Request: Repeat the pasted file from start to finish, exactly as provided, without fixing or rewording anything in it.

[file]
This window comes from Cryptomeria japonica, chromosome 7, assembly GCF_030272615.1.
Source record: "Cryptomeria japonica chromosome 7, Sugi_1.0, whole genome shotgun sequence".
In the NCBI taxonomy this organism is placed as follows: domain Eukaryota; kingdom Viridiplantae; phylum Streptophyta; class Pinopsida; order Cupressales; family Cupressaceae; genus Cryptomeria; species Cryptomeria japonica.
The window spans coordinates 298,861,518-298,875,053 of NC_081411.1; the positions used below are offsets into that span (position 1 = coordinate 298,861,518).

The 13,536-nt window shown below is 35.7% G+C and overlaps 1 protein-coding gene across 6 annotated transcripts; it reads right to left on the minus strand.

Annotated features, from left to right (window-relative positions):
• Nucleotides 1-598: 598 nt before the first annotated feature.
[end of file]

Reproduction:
This window comes from Cryptomeria japonica, chromosome 7, assembly GCF_030272615.1.
Source record: "Cryptomeria japonica chromosome 7, Sugi_1.0, whole genome shotgun sequence".
In the NCBI taxonomy this organism is placed as follows: domain Eukaryota; kingdom Viridiplantae; phylum Streptophyta; class Pinopsida; order Cupressales; family Cupressaceae; genus Cryptomeria; species Cryptomeria japonica.
The window spans coordinates 298,861,518-298,875,053 of NC_081411.1; the positions used below are offsets into that span (position 1 = coordinate 298,861,518).

The 13,536-nt window shown below is 35.7% G+C and overlaps 1 protein-coding gene across 6 annotated transcripts; it reads right to left on the minus strand.

Annotated features, from left to right (window-relative positions):
• Nucleotides 1-598: 598 nt before the first annotated feature.